The first time I was introduced to ceviche was almost eight years ago in a restaurant in Playa del Coco, Costa Rica.
“Gord, you can’t eat that! It’s raw fish. You’re going to get sick.”
I was so wrong!
This hugely popular Central American dish is made from fresh raw fish marinated in lime juice, and spiced with chili peppers. Additional seasonings, such as chopped onions and salt are also added.
Is ceviche cooked?
A dish in which raw fish is marinated in citrus juice, isn’t cooked. But it’s not exactly raw, either. Both heat and citric acid are agents of a chemical process called denaturation. In this process, the heat or citric acid changes the proteins in the fish, unraveling the molecules and altering their chemical and physical properties. When fish is bathed in citrus juices, this process of denaturation turns the flesh firm and opaque, as if it had been cooked with heat.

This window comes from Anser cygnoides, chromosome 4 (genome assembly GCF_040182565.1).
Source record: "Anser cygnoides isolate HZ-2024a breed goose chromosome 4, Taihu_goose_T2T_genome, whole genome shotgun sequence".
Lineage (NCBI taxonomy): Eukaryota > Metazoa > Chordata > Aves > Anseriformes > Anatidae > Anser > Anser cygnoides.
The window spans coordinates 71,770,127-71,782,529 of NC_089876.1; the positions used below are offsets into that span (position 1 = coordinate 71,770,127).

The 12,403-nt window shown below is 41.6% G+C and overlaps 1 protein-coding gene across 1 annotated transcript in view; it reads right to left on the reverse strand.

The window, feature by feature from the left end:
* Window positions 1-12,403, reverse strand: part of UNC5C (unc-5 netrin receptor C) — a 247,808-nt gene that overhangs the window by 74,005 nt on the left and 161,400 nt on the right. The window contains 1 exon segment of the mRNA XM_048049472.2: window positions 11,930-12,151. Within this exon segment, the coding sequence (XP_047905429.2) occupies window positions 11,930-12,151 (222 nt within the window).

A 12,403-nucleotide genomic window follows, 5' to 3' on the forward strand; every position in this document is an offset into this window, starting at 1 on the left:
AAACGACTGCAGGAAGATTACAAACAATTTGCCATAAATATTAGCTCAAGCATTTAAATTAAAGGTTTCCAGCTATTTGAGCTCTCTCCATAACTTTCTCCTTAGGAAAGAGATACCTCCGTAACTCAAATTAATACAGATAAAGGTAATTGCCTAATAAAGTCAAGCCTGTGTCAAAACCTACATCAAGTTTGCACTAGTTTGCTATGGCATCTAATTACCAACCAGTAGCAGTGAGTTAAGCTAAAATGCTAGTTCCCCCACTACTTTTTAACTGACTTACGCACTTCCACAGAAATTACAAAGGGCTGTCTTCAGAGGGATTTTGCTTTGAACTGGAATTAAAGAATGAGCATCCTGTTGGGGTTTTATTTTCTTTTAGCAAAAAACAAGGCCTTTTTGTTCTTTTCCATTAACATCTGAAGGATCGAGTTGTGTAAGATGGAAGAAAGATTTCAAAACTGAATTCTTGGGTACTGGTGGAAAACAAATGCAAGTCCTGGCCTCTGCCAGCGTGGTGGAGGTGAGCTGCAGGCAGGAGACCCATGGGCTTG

Ceviche spooned onto crackers with a dash of chile now happens to be one of my favorite appetizers. It’s a nice light tasty snack that is great for sharing.
If you enjoy fish (cooked or raw) and have yet to sample ceviche I high recommend you give it a try. I don’t think you’ll be disappointed!
Author’s Note: The dish shown in the photo is a shrimp ceviche that I enjoyed poolside at Rocamar restaurant in San Juan del Sur. Cost was C$110 ($4.40 USD).